ATG Quirkies: Forward Into the Past

 

Jurassic Park | Will Fisher | Flickr

If you think sci-fi is about the future, think again, at least, according to this post in Economist 1843 by Nicholas Barber, a film critic for The Economist, BBC Culture online and the Guardian. Paradoxically, his review of “Into the Unknown”, Barbican’s new science-fiction exhibition in London, “shows how much of science fiction is fueled by nostalgia.” Referencing examples as different as the “proto-sci-fi novels” of Jules Verne and Edgar Rice Burroughs and the films Jurassic Park and Alien, he argues that if you “poke around” the exhibition for any length of time “you start to see science fiction less as a means of envisaging a fabulous future, and more as an excuse to throw together every schoolchild’s favourite bygone eras.”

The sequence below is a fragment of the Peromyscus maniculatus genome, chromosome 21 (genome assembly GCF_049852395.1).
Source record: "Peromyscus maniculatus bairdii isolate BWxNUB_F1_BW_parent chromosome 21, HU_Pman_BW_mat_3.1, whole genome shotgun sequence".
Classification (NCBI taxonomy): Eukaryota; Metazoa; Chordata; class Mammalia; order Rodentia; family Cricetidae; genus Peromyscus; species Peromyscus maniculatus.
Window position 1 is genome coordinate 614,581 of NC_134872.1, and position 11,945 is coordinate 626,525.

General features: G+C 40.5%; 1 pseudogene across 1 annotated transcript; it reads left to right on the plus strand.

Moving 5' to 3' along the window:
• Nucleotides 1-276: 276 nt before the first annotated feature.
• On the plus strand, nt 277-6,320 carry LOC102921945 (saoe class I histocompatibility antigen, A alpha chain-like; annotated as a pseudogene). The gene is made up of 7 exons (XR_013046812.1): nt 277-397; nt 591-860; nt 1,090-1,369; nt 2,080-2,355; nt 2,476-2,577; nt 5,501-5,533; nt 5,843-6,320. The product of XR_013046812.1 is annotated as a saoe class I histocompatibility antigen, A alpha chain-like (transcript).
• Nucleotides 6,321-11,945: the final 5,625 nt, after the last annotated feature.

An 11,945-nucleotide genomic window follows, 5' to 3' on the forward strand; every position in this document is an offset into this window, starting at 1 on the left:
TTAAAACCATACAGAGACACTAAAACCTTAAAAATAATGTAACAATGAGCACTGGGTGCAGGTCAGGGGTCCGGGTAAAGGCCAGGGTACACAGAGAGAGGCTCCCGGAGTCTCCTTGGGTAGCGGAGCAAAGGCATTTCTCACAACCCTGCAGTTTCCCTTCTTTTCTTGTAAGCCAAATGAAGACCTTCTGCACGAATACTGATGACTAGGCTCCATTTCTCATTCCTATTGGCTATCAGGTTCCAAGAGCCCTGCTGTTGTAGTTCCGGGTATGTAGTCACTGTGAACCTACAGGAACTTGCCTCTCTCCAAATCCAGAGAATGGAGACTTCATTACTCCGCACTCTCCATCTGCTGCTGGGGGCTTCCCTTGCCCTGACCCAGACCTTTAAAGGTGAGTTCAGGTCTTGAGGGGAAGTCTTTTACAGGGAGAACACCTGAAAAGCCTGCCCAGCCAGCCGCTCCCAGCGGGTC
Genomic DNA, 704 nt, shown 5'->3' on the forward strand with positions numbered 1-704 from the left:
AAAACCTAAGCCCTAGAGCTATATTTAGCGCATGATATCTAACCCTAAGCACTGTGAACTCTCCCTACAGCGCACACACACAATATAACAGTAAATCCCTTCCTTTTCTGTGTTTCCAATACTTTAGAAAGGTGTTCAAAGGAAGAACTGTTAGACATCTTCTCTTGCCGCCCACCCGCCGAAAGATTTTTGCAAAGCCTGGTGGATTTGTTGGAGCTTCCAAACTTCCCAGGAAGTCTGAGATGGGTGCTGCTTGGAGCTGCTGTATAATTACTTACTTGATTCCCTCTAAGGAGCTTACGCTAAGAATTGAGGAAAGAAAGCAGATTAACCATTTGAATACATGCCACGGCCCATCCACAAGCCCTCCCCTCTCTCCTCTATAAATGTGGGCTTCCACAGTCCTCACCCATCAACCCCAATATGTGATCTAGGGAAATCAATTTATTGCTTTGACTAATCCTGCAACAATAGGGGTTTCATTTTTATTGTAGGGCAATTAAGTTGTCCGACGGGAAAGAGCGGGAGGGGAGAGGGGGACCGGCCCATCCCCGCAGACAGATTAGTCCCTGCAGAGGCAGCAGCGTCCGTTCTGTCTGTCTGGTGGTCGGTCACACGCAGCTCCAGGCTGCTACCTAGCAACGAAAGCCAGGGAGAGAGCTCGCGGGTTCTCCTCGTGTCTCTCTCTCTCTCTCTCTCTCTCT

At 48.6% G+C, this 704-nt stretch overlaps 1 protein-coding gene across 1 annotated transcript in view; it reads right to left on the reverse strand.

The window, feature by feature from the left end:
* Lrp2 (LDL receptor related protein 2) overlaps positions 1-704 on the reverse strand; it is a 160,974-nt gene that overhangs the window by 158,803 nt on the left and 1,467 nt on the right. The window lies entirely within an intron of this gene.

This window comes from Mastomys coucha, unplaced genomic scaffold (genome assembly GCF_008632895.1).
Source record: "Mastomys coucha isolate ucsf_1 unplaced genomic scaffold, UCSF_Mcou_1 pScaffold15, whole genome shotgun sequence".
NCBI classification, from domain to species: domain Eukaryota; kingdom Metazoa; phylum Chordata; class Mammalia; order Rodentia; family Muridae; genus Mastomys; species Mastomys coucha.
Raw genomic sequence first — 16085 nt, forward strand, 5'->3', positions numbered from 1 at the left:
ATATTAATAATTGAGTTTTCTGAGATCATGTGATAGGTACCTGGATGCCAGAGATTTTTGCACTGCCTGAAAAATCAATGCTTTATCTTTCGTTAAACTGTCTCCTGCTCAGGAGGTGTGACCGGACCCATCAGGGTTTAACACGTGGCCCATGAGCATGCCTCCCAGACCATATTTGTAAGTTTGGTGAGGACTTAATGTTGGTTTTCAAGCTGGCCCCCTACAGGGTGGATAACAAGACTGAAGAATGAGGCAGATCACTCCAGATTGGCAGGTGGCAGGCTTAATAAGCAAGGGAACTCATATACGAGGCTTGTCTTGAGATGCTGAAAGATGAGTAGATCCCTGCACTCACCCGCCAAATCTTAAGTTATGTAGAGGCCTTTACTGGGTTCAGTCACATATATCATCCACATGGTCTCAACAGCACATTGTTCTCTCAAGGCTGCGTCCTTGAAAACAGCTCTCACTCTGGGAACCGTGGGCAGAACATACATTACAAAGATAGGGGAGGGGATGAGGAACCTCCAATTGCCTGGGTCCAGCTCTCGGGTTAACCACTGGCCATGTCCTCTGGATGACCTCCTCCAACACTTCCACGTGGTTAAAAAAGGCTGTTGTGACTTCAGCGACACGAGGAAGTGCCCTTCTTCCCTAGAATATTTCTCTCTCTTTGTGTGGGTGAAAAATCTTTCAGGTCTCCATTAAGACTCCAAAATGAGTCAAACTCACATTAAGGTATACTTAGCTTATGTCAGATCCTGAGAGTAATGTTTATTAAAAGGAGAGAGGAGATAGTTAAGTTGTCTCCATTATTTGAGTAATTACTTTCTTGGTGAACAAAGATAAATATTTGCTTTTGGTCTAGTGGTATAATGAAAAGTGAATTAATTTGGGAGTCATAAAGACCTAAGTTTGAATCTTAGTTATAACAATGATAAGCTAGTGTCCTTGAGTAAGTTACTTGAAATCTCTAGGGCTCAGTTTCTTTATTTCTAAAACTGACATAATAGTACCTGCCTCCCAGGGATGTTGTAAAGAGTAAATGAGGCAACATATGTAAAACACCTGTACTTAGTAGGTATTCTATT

Mr. Barber sums up by positing that “maybe what we crave from science fiction isn’t a journey “Into the Unknown”, but into the known. Maybe we don’t want a trip “Back to the Future”, but forward to the past.”

(Thanks to John Riley of Gabriel Books for providing ATG Quirkies)

 

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